Cooking Potentially Hazardous Foods - DOC by lifemate

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									                       Cooking Potentially Hazardous Foods
                                         (Sample SOP)

Purpose: To prevent foodborne illness by ensuring that all foods are cooked to the
appropriate internal temperature

Scope: This procedure applies to foodservice employees who prepare or serve food.

Key words: cross-contamination, temperatures, cooking

Instructions:
   1. Train foodservice employees who prepare or serve food on how to use a food
       thermometer and cook foods using this procedure.
   2. If a recipe contains a combination of meat products, cook the product to the
       highest required temperature.
   3. Follow SD Department of Health requirements regarding internal cooking
       temperatures:
   4. 145°F for 15 seconds: shell eggs for individual order, immediate service; fish,
       seafood, beef and pork, veal, lamb, mutton and buffalo
   5. 155°F for 15 seconds: pork game animals, ground or chopped meat and fish,
       injected meats, eggs in multiserving batches
   6. 165°F for 15 seconds: poultry, stuffed fish, stuffed meat, stuffed pasta, stuffed
       poultry, or stuffing containing fish, meat or poultry. (lasagna or manicotti)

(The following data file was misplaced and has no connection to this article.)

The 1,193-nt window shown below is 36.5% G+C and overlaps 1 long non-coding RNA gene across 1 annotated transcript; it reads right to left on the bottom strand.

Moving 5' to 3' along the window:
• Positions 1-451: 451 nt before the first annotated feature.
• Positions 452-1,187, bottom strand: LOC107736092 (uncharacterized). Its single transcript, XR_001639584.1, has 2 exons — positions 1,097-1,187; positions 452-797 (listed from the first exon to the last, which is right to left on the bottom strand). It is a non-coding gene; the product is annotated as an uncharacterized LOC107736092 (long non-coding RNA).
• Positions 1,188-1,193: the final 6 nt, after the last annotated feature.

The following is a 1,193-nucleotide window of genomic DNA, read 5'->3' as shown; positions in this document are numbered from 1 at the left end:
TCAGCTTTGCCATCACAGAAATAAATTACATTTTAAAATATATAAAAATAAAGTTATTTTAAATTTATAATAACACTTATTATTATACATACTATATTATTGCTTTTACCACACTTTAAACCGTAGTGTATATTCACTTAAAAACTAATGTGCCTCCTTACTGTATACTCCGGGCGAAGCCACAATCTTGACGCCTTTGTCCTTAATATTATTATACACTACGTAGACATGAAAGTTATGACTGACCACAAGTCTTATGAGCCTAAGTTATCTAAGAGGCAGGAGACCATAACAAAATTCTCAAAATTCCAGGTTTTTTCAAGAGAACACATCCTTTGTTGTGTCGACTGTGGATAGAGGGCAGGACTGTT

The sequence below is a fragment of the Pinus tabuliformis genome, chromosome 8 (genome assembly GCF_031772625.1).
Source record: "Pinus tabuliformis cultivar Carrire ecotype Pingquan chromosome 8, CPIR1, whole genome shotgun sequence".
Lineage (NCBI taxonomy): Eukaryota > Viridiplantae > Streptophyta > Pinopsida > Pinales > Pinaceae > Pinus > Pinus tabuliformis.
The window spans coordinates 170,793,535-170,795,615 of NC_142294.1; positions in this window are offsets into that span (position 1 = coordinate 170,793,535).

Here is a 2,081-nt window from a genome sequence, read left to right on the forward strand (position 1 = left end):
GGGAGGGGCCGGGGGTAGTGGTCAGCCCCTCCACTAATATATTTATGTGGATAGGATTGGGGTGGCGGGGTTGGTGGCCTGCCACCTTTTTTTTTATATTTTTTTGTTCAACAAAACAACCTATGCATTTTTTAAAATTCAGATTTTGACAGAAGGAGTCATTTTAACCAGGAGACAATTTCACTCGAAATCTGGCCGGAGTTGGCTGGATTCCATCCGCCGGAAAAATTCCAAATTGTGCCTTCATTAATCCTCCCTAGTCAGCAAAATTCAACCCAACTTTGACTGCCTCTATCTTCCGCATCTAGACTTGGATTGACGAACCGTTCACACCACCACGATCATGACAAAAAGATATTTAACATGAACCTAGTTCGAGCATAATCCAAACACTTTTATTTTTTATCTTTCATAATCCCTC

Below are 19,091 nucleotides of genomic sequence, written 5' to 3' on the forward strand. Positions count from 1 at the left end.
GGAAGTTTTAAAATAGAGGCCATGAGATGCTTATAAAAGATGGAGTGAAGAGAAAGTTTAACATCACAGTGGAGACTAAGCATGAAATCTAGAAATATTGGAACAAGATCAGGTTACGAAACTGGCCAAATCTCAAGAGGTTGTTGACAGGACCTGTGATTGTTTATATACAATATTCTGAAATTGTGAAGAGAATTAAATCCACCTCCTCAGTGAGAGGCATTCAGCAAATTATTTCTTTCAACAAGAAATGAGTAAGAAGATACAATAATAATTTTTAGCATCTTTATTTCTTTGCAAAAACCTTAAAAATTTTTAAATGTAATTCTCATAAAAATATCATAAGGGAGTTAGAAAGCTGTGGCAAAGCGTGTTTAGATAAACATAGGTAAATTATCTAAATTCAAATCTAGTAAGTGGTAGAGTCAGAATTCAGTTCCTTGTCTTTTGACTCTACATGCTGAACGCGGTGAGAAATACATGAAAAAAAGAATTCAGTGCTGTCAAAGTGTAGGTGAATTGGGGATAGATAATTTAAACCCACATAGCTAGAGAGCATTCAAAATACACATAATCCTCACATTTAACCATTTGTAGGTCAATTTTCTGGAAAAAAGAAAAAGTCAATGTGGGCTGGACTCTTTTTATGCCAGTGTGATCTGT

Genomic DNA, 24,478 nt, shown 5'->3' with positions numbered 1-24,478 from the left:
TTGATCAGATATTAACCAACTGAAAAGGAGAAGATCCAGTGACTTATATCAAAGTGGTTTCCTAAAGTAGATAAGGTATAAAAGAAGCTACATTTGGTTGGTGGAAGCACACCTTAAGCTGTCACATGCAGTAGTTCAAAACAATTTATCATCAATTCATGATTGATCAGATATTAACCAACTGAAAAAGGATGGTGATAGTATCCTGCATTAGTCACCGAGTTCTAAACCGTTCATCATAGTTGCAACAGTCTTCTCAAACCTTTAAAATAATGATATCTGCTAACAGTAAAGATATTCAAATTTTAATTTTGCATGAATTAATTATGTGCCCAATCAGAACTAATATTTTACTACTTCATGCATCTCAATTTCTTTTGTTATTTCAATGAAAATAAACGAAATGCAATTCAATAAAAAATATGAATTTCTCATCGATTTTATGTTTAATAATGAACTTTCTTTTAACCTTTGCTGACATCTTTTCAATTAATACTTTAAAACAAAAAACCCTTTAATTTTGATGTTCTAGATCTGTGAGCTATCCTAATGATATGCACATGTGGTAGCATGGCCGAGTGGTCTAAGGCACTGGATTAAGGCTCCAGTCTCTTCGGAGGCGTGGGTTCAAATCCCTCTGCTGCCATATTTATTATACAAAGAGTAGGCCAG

7. Roasts or beef and corned beef – refer to SDSU Cooperative Extension Service
       Publication ExEx14084 “Safe Food is Good Business – Cooking Beef Roasts
       Safely”
   8. 135°F for 15 seconds: fresh, frozen or canned fruits and vegetables that are going
       to be held on a steam table or in a hot box.

Monitoring:
  1. Use a clean, sanitized, and calibrated probe thermometer.
  2. Avoid inserting the thermometer into pockets of fat or near bones when taking
      internal cooking temperatures.
  3. Insert the complete immersion point into the thickest part of the food. Bimetallic
      stemmed thermometers have an immersion point of 2 ¼ inches.
  4. Take at least two (2) internal temperatures from each batch of food by inserting
      the thermometer into the thickest part of the product (usually the center).




Provided by South Dakota State University
Cooperative Extension Service.

Source: USDA Guidance for School Food Authorities, June 2005

								
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